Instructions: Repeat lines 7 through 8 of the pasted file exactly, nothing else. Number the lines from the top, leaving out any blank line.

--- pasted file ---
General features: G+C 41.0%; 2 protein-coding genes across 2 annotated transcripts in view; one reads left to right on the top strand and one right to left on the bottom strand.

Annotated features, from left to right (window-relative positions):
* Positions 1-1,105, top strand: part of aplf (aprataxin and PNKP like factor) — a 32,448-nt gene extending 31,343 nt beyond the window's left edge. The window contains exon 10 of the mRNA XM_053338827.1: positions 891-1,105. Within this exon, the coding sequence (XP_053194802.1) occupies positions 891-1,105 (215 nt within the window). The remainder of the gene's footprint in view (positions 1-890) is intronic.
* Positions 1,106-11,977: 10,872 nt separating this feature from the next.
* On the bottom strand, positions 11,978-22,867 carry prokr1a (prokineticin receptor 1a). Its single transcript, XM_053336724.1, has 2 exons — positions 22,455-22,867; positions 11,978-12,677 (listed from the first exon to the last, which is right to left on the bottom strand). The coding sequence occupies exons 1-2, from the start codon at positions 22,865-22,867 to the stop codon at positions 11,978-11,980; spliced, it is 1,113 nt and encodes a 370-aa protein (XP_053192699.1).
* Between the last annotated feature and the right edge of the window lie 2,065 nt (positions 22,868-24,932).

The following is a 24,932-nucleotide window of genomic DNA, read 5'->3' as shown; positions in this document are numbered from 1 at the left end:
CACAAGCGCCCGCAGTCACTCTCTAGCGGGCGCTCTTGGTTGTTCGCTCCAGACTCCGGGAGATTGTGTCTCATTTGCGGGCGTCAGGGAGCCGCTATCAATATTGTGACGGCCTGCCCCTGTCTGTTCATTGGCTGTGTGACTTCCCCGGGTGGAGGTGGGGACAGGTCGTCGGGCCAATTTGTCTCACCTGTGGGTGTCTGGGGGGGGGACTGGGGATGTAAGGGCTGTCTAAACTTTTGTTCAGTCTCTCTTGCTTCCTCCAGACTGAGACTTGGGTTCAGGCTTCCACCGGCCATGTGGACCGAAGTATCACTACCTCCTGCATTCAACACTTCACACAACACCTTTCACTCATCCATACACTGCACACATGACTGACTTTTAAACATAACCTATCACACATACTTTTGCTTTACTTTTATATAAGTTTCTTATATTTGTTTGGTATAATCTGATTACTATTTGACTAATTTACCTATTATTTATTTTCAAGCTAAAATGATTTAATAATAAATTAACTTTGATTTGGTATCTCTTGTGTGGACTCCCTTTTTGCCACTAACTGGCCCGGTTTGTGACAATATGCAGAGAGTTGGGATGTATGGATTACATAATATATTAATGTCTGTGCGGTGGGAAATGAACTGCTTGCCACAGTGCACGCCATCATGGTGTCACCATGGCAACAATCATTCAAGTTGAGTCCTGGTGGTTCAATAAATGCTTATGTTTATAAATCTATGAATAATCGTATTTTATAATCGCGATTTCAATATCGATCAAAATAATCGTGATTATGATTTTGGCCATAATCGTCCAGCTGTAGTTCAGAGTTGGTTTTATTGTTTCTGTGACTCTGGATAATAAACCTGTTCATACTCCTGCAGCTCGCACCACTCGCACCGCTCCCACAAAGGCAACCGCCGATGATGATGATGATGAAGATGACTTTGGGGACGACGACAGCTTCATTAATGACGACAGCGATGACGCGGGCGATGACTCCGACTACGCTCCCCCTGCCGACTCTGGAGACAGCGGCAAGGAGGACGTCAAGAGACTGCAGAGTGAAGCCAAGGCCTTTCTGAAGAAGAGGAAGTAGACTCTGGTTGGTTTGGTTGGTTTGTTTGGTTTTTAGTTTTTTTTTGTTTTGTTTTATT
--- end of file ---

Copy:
The following is a 24,932-nucleotide window of genomic DNA, read 5'->3' as shown; positions in this document are numbered from 1 at the left end:
CACAAGCGCCCGCAGTCACTCTCTAGCGGGCGCTCTTGGTTGTTCGCTCCAGACTCCGGGAGATTGTGTCTCATTTGCGGGCGTCAGGGAGCCGCTATCAATATTGTGACGGCCTGCCCCTGTCTGTTCATTGGCTGTGTGACTTCCCCGGGTGGAGGTGGGGACAGGTCGTCGGGCCAATTTGTCTCACCTGTGGGTGTCTGGGGGGGGGACTGGGGATGTAAGGGCTGTCTAAACTTTTGTTCAGTCTCTCTTGCTTCCTCCAGACTGAGACTTGGGTTCAGGCTTCCACCGGCCATGTGGACCGAAGTATCACTACCTCCTGCATTCAACACTTCACACAACACCTTTCACTCATCCATACACTGCACACATGACTGACTTTTAAACATAACCTATCACACATACTTTTGCTTTACTTTTATATAAGTTTCTTATATTTGTTTGGTATAATCTGATTACTATTTGACTAATTTACCTATTATTTATTTTCAAGCTAAAATGATTTAATAATAAATTAACTTTGATTTGGTATCTCTTGTGTGGACTCCCTTTTTGCCACTAACTGGCCCGGTTTGTGACAATATGCAGAGAGTTGGGATGTATGGATTACATAATATATTAATGTCTGTGCGGTGGGAAATGAACTGCTTGCCACAGTGCACGCCATCATGGTGTCACCATGGCAACAATCATTCAAGTTGAGTCCTGGTGGTTCAATAAATGCTTATGTTTATAAATCTATGAATAATCGTATTTTATAATCGCGATTTCAATATCGATCAAAATAATCGTGATTATGATTTTGGCCATAATCGTCCAGCTGTAGTTCAGAGTTGGTTTTATTGTTTCTGTGACTCTGGATAATAAACCTGTTCATACTCCTGCAGCTCGCACCACTCGCACCGCTCCCACAAAGGCAACCGCCGATGATGATGATGATGAAGATGACTTTGGGGACGACGACAGCTTCATTAATGACGACAGCGATGACGCGGGCGATGACTCCGACTACGCTCCCCCTGCCGACTCTGGAGACAGCGGCAAGGAGGACGTCAAGAGACTGCAGAGTGAAGCCAAGGCCTTTCTGAAGAAGAGGAAGTAGACTCTGGTTGGTTTGGTTGGTTTGTTTGGTTTTTAGTTTTTTTTTGTTTTGTTTTATT